Jane Hutt MS, Deputy Minister and Chief Whip
When I launched the Welsh Government’s Nation of Sanctuary plan in early 2019, we made a commitment to do whatever we could to avoid destitution and reduce or mitigate the impacts of poverty for people seeking sanctuary. Part of that ambition was to look at options to support those who have been refused asylum but are unable to secure refugee status or return to their country of origin.
Today, we are publishing the findings of a feasibility study which we commissioned to look at what could be achieved within our devolved powers to identify sustainable outcomes for these individuals. Sustainable outcomes can include someone assembling their asylum case with the benefit of legal advice and achieving refugee status, submitting a fresh appeal which enables them to re-enter the asylum system, or being supported to return home to their country of origin.
The feasibility study was authored by Heather Petch – an expert in support for those refused asylum – and Tamsin Stirling – an expert in the Welsh housing sector. Together they have proposed nine recommendations for the Welsh Government and partners to take forward, with the aim of increasing the supply of informal ‘hosting’ arrangements, coupled with legal advice and appropriate safeguarding arrangements. Further recommendations seek the promotion of the Nation of Sanctuary concept across housing and homelessness sectors, developing accessibility to emergency accommodation options, and seeking to influence Home Office policy to prevent the most harmful outcomes for individuals. We intend to implement each of these recommendations, to continue our work towards becoming a Nation of Sanctuary.
We have long recognised that many asylum seekers do not have access to good quality legal advice. This is often the cause of many refused initial claims for asylum and can undermine the ability of refused asylum seekers to appeal successfully despite valid grounds. We have funded Asylum Justice since 2017, as part of the Asylum Rights Programme, to provide legal advice to those who cannot access Legal Aid, including many refused asylum seekers. However, last year we provided an additional £25000 to Asylum Justice, coupled with a further £50000 in 2020/21 to address the substantial gaps in legal advice. Advice may support a fresh asylum claim, the establishment of medical evidence or facilitate access to necessary documentation, amongst other advice. Closures of several Legal Aid solicitors in Wales in recent months has exacerbated the lack of access to timely quality immigration legal advice. We will soon commission further research to look at gaps in immigration legal advice across Wales.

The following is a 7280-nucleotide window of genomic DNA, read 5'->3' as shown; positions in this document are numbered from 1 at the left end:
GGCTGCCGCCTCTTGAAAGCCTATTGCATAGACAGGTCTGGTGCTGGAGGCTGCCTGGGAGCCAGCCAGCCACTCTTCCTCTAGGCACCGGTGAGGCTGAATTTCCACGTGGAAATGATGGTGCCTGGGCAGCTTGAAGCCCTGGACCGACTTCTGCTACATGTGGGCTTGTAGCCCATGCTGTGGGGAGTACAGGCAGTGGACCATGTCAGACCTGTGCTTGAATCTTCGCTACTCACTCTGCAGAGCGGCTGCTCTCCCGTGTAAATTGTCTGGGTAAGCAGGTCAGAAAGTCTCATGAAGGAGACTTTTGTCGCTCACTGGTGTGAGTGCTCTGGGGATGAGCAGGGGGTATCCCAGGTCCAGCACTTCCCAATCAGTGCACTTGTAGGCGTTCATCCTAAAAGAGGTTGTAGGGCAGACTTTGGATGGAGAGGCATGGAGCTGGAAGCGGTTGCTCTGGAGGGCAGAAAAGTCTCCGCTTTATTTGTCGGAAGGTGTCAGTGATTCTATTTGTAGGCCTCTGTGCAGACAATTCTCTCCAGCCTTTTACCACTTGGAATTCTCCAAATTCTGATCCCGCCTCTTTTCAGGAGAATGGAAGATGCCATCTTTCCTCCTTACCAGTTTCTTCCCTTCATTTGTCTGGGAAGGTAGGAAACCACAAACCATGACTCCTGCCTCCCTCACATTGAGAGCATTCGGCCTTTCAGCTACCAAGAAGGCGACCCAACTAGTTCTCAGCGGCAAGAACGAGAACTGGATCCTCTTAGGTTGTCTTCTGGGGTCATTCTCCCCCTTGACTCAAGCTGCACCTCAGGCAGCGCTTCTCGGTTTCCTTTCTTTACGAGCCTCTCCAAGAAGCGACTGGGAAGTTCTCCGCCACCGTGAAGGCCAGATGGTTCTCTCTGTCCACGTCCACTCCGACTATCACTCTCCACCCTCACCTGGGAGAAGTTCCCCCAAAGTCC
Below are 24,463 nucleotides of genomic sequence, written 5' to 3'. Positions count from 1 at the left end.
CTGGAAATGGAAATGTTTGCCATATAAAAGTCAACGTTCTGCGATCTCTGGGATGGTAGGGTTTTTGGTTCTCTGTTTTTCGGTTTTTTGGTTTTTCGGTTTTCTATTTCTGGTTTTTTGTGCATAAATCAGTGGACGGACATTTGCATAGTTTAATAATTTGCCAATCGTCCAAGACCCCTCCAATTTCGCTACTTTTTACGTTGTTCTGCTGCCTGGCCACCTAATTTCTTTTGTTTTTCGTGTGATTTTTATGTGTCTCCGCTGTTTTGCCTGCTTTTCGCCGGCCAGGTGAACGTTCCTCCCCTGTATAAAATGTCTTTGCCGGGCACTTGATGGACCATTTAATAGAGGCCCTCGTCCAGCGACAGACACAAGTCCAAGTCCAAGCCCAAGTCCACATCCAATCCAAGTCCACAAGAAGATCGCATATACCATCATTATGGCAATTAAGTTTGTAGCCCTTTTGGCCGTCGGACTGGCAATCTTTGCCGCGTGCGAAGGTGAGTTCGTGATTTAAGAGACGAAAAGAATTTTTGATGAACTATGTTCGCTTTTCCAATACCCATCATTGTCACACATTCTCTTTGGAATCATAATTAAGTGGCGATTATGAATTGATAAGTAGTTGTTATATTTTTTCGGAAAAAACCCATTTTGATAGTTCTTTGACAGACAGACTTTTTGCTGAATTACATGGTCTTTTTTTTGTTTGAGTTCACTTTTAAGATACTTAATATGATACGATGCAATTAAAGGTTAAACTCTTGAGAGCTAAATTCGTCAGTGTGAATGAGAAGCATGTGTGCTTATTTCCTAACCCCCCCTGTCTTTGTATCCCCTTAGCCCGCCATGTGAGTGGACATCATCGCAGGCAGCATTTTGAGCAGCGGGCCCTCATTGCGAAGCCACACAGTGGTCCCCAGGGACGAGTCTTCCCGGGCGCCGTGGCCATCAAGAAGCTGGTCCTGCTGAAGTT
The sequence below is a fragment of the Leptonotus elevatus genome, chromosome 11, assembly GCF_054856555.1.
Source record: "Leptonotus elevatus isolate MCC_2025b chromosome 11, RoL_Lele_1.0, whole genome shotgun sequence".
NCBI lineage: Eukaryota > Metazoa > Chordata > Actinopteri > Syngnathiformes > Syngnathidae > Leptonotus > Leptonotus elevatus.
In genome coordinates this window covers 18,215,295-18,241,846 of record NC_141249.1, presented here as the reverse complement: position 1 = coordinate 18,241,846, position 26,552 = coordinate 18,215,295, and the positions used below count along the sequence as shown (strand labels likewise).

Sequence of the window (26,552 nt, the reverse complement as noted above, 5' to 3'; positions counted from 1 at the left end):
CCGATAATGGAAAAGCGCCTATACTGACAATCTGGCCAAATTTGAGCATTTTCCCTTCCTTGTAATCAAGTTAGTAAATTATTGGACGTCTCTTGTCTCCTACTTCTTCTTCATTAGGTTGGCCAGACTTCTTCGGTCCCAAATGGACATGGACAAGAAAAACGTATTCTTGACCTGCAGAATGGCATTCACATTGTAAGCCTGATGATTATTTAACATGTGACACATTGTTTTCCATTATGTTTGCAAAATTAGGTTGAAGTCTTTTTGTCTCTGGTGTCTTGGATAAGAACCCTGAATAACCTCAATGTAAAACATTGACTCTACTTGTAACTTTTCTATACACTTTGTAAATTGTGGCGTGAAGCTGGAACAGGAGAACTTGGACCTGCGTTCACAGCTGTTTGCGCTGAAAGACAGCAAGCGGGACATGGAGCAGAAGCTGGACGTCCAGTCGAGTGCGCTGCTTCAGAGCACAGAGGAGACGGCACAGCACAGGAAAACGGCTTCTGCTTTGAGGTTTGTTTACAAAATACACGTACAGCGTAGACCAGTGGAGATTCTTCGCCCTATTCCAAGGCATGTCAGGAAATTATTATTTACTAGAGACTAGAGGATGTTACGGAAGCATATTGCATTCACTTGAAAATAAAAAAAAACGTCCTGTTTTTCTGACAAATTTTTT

Wales will benefit from an increased capacity to provide safe temporary shelter and legal advice to those who have been refused asylum and have no recourse to homelessness support or social security payments. This should only ever be a temporary arrangement for an individual to take stock of their options and decide how to proceed with the benefit of a roof over their head and timely legal advice, rather than homelessness and at risk of exploitation.
Since the feasibility study was commissioned, the plight of those who have No Recourse to Public Funds (NRPF) - including refused asylum seekers - has been further highlighted during the current Covid-19 pandemic. During the pandemic we have encouraged local authorities to provide accommodation to anyone who needs it, regardless of their immigration status. This is not only a moral solution - it makes good public health sense. As Covid-19 restrictions are gradually lifted, there will be a continued need to provide this type of support as homeless individuals will not be able to self-isolate without accommodation. Nevertheless, UK Government Immigration Rules mean that this type of accommodation cannot be offered in the long-term.
The adoption of the feasibility study recommendations will provide a key element of an ‘exit’ strategy to support those who have NRPF who have been brought into emergency accommodation. As the UK Government position remains unchanged, these individuals will not be able to access permanent housing until their immigration status is secured. An explicit ‘exit’ plan is therefore needed to support these individuals beyond the pandemic and the recommendations in the feasibility study provide part of such a plan.
The feasibility study recommends that we develop accessibility to emergency accommodation options and referral routes to support pathways out of destitution. We will shortly commission guidance to improve local authority understanding of the eligibility of those the NRPF to access services and what support can be offered. We will also procure training on migrant rights and entitlements as part of the EU Citizens’ Rights Project. The training will ensure front-line officers understand how to support those with a complex set of circumstances from having NRPF, to having Settled or Pre-settled status, or other forms of insecure immigration status.
This approach recognises our common humanity and seeks to provide dignity and protection from exploitation for those who have been refused asylum. Some of those supported will not have a realistic prospect of achieving refugee status and we will advise them about how to return home safely, whilst others will access the advice they have needed to evidence the persecution they have escaped. Either way, implementing these recommendations will give these individuals agency over their own lives and ensure we recognise the individual before immigration status when responding to those in need.
This statement is being issued during recess in order to keep members informed. Should members wish me to make a further statement or to answer questions on this when the Senedd returns I would be happy to do so.
Feasibility study: https://gov.wales/accommodation-refused-asylum-seekers-feasibility-study